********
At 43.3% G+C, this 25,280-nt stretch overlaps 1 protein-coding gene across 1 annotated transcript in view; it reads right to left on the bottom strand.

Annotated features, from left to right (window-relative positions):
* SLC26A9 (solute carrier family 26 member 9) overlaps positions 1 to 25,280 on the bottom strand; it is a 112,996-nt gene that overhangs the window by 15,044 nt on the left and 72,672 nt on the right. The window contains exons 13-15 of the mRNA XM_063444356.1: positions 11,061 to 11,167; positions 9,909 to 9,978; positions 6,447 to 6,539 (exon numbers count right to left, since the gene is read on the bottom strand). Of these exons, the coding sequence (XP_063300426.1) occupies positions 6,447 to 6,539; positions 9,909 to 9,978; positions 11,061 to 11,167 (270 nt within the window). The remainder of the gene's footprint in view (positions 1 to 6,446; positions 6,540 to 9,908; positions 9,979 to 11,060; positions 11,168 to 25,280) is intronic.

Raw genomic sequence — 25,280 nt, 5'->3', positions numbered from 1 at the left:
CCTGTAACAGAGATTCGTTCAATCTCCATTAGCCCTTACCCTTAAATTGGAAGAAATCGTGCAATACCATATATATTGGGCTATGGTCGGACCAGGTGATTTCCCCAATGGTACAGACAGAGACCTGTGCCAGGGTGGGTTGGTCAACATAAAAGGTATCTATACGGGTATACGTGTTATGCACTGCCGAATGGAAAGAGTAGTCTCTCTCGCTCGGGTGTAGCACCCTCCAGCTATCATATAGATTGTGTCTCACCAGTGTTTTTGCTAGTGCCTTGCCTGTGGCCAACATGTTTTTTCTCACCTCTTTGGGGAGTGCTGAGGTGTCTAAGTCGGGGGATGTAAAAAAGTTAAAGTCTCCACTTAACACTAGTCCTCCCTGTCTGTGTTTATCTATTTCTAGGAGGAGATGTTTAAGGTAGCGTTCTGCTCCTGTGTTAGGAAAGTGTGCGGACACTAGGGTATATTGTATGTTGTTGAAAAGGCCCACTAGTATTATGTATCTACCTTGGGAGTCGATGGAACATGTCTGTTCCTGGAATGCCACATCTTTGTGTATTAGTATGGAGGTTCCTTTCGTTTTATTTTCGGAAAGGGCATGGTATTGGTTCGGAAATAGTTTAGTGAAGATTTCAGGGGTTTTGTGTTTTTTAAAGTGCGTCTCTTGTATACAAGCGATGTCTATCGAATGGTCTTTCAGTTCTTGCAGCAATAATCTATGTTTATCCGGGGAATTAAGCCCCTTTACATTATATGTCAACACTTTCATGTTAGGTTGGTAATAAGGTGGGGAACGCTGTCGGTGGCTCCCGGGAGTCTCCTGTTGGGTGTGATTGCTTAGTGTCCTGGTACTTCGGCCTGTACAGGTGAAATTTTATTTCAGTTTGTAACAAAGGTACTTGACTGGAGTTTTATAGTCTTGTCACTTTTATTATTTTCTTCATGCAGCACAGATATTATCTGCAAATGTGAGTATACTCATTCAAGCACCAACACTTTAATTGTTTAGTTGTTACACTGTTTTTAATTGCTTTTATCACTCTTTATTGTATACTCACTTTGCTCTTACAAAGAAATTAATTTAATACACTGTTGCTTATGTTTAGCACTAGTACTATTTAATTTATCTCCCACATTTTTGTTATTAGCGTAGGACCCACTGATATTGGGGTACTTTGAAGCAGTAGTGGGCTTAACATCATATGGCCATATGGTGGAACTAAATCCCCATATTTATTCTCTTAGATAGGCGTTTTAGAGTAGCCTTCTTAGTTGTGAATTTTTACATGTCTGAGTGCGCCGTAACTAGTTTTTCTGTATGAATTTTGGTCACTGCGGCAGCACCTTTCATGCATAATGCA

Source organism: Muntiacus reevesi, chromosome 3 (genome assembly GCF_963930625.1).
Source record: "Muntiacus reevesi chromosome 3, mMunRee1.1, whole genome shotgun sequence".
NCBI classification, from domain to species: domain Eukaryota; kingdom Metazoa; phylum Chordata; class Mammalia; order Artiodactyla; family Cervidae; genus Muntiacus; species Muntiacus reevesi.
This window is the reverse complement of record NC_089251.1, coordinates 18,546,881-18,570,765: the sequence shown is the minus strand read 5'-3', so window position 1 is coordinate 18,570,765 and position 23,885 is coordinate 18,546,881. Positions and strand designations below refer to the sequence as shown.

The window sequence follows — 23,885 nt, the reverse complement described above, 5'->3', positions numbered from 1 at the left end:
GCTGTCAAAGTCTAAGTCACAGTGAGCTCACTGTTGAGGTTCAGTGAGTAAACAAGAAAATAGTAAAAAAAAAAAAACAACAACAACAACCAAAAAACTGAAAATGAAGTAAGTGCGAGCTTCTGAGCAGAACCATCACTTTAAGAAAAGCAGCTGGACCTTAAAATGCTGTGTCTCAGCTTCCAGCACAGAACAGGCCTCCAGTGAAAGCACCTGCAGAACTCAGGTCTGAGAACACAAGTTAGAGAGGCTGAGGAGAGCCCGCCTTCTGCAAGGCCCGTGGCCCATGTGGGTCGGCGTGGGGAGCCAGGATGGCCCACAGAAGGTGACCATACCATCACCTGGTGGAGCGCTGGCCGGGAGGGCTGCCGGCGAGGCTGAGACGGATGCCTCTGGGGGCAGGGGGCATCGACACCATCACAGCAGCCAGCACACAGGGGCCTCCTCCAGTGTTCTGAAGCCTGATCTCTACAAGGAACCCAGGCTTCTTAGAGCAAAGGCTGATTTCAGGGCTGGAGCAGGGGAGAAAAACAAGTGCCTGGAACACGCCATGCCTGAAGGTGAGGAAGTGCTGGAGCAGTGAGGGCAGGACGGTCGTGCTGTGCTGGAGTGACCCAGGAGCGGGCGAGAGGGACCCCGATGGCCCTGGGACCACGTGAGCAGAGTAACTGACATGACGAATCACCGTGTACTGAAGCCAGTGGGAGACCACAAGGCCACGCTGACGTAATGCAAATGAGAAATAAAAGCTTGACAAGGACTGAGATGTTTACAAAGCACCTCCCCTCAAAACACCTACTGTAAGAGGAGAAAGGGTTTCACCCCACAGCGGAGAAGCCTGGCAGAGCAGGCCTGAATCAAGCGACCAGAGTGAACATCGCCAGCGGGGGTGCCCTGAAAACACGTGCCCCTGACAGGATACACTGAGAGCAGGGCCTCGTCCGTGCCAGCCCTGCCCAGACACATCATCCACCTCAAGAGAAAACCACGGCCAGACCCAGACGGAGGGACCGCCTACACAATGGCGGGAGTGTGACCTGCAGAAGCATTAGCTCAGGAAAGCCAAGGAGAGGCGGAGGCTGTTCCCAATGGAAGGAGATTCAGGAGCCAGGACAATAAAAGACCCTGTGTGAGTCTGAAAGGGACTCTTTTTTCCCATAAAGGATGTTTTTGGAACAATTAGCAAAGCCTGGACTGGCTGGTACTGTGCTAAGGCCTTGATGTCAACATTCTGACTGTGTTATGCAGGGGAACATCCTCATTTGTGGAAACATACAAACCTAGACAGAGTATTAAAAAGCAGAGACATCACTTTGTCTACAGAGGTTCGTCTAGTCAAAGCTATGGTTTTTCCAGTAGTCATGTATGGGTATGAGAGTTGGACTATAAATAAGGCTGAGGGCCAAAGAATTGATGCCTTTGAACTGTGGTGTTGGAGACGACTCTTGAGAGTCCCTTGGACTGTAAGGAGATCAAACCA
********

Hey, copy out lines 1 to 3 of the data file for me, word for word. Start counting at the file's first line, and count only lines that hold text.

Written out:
At 43.3% G+C, this 25,280-nt stretch overlaps 1 protein-coding gene across 1 annotated transcript in view; it reads right to left on the bottom strand.

Annotated features, from left to right (window-relative positions):
* SLC26A9 (solute carrier family 26 member 9) overlaps positions 1 to 25,280 on the bottom strand; it is a 112,996-nt gene that overhangs the window by 15,044 nt on the left and 72,672 nt on the right. The window contains exons 13-15 of the mRNA XM_063444356.1: positions 11,061 to 11,167; positions 9,909 to 9,978; positions 6,447 to 6,539 (exon numbers count right to left, since the gene is read on the bottom strand). Of these exons, the coding sequence (XP_063300426.1) occupies positions 6,447 to 6,539; positions 9,909 to 9,978; positions 11,061 to 11,167 (270 nt within the window). The remainder of the gene's footprint in view (positions 1 to 6,446; positions 6,540 to 9,908; positions 9,979 to 11,060; positions 11,168 to 25,280) is intronic.